Following World War II, a retired professor approaching his autumn years finds his quality of life drastically reduced in war-torn Tokyo. Denying despair, he pursues writing and celebrates his birthday with his adoring students.
Episodes from the lives of a group of Tokyo slum-dwellers: Rokkuchan, an intellectually disabled boy who brings meaning and routine to his life by driving an imaginary streetcar; children who support their parents by scrounging or by tedious and ill-paying endeavours; schemers who plot or dream of escaping the shackles of poverty. Written by
Jim Beaver <firstname.lastname@example.org>
Shooting began on April, 23rd, 1970, and was shot in about a month, which is an incredibly short period of time for a Kurosawa picture, given the facts that a) Kurosawa was a perfectionist, and b) his prior film, Red Beard (1965), took two years to go through all the phases involved in finishing a motion picture. See more »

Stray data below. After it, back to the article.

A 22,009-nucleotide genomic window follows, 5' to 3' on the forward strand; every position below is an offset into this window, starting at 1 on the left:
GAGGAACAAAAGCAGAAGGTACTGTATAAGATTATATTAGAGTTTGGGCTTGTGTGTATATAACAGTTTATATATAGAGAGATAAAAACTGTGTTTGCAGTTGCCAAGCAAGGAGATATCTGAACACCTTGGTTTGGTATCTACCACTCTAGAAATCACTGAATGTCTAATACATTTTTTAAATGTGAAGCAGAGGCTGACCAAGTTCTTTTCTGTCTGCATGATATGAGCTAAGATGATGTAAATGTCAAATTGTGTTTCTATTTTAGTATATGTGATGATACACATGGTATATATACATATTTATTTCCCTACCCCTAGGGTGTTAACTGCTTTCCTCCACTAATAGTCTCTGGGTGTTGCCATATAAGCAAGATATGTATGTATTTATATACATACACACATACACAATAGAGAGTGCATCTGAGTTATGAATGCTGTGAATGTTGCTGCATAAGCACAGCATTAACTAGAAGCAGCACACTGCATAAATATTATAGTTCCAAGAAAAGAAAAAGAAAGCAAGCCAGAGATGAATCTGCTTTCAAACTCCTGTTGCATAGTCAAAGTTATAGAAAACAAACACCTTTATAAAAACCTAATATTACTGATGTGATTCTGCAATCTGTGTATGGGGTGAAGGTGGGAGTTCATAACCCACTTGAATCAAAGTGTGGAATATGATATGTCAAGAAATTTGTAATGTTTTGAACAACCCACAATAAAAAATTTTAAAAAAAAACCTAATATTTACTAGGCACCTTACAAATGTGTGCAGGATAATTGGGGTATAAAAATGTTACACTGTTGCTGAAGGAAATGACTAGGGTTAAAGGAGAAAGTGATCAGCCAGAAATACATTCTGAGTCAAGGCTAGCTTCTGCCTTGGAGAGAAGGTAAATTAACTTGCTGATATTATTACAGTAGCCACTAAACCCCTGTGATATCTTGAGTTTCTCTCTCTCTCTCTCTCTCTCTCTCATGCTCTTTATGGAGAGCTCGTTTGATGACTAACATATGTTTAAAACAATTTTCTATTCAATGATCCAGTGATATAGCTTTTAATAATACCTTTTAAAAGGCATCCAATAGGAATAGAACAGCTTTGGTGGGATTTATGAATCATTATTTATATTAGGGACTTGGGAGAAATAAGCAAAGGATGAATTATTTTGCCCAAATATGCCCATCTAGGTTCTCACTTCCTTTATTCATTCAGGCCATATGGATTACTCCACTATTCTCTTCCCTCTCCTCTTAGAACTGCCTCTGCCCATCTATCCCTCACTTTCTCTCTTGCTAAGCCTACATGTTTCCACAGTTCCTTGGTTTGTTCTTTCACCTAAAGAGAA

This one tends to get slighted by a lot of critics and Kurosawa fans, but I thought it was wonderful. It's an episodic multi-character study of Tokyo's poorest, who live in a city literally made from garbage. Though it looks like an A-Bomb just hit, the film has a sort of serene beauty thanks to the glorious use of Technicolor. The title comes from the sound made by the insane young man who drives an imaginary trolley through the slum. All the characters were wonderful and all the stories engrossing, but perhaps the most tragic concerns the man and his young son who live in an abandoned car. When not searching for food, they spend their spare time using their imagination to build their dream house. An emotionally moving and beautiful film.
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